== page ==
three did and spun it into their own versions of continued
success... that's the key. Being able to not just mimic the image, but to
make it their own.
Let's go back to the beginnings of
your career: What got you into filmmaking in the first place, and did you
receive any formal training on the subject?
formal training. I simply was a lonely teenager who spent his weekends at
first watching a plethora of movies - then for whatever reason began
studying them. I remember the moment I decided to become a filmmaker. I
was sitting in my bedroom rewatching Friday
the 13th for probably the 30th
time and first realized that I knew the names in the end credits by heart
- I'm talking caterer and gaffer... then at that moment I knew I wanted to
see my name in the end credits. Not necessarily in a key
crew role - I just wanted to see my name somewhere on the screen and know
that I was a part of that creative process.
So I taught myself how to write a script from books at the library, bought
the book Feature Filmmaking at Used-Car Prices by Rick Schmidt
(which I reference to this day), gathered a group of friends and a
camcorder and started making shorts on video. By the time I was offered Mark
of the Devil 666 I had learned some sort of skills. It's a piece of
shit, but when you consider I never sat in on a single filmmaking class
(short of a film theory class), I'd have to say it's not the worst ever
(contrary to IMDb). I'm still learning. Every movie I make teaches me
debut as writer/director was I believe Mark of the Devil 666: The
Moralist. A few words about that one, and lessons learned from it?
not a good movie, but to have started with $400 and a group of non-actors
and no formal training ... it's at least bearable. And it taught me that I could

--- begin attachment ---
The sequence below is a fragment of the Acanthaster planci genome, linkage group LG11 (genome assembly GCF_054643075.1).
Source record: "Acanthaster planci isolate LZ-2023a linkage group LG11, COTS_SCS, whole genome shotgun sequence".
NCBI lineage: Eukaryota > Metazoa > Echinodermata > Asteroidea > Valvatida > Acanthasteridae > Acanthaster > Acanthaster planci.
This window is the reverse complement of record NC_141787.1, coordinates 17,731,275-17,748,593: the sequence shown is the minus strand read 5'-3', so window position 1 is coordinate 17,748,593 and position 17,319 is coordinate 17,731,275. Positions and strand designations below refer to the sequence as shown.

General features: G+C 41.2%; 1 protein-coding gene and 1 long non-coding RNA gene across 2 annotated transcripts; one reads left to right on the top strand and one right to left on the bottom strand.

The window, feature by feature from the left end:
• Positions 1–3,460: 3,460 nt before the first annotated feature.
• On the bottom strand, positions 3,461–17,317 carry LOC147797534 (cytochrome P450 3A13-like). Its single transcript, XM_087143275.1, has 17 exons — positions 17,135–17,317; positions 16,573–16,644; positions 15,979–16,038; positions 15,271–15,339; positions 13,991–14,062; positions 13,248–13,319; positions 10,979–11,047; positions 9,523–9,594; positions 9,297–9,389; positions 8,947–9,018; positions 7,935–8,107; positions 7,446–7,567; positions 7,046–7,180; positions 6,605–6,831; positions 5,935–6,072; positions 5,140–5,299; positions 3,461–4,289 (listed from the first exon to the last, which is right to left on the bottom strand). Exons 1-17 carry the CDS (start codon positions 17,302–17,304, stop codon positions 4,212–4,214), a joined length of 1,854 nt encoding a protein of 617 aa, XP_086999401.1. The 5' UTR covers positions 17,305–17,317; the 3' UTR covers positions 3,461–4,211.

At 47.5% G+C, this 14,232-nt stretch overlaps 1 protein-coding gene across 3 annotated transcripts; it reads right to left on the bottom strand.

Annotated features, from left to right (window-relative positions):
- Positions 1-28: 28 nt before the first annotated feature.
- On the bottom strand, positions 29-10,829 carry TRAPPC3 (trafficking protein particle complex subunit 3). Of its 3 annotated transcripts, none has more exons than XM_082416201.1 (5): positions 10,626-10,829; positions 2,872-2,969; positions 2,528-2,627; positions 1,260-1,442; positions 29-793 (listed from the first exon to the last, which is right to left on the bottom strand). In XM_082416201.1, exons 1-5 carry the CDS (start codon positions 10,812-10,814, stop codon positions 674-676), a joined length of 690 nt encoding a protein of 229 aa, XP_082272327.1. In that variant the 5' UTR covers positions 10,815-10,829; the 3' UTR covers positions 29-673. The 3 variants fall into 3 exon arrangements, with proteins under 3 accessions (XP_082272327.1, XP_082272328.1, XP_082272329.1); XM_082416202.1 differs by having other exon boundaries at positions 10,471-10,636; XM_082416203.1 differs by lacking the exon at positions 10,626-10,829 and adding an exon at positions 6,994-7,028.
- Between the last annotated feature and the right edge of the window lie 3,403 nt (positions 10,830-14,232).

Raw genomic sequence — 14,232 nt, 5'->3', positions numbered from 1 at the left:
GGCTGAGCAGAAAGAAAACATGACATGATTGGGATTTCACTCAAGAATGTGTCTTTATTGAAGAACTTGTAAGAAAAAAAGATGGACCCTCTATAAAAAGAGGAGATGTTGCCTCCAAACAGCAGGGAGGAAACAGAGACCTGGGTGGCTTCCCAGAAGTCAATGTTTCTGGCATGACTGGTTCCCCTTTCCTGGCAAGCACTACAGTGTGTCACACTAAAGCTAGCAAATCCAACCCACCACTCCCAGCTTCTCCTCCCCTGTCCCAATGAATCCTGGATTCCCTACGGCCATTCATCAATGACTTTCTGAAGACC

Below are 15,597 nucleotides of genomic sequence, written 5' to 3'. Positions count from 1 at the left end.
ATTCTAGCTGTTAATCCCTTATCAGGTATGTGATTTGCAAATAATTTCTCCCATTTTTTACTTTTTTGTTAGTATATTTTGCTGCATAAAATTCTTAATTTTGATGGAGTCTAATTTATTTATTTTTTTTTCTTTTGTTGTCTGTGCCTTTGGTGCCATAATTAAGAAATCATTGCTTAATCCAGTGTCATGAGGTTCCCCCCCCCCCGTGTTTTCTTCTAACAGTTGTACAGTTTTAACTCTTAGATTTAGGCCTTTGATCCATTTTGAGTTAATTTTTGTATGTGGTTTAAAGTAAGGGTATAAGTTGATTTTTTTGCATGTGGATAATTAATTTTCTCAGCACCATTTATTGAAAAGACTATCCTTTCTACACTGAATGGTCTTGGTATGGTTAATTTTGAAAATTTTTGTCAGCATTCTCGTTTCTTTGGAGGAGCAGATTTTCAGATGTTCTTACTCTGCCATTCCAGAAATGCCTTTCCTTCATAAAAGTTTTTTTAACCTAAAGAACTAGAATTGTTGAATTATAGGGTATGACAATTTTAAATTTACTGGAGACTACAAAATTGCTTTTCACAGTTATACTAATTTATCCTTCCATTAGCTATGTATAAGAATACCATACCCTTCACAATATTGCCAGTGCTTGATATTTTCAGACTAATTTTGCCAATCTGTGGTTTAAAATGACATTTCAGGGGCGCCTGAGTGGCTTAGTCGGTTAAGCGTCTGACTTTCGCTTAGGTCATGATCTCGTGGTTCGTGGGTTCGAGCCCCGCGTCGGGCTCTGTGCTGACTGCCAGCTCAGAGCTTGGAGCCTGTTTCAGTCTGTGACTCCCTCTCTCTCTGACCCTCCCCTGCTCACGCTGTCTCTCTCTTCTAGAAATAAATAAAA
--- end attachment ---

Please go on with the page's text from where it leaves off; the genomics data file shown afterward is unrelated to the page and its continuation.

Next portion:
make a full-length movie. There's a marked improvement between Mark of
the Devil 666 and my second movie 5 Dark Souls, which is still shot-on-video
and made for $400, but it's visually and story-wise much more solid. I
also learned that when you don't pay people to show up they often don't
and then you spend 5 months filming the movie instead of 5 days...
films of yours you'd like to talk about?
I just wrapped Safe
Inside, which actually reunites many of my 5 Dark Souls actors for
the first time in 15 years. Safe Inside follows a guy (Chris Harder,
Extraordinary Measures) who has inherited a house from his mother (Judith
O'Dea, Night of the
Living Dead), and during his first night alone he starts
to believe there's something inside with him. His best friend Betsy
(Brinke Stevens) is his only source of sanity throughout the evening.
I think I'm going to be really proud of Safe Inside. All the elements just
fell into place between actors and crew and events during filming. It was
possibly the easiest shoot I've had as a director. It's also probably my
most mainstream-ish film. The October Moon-films have a lot of fans, but
they're also limited in who will watch them. This is just a
straight-forward possible monster-in-the-house suspense movie, somewhat in
the tradition of the 1970s thrillers like When a Stranger Calls,
Eyes of Laura Mars and all those Dan Curtis tele-movies.
Otherwise I'm telling folks to watch for the first time on DVD release of 5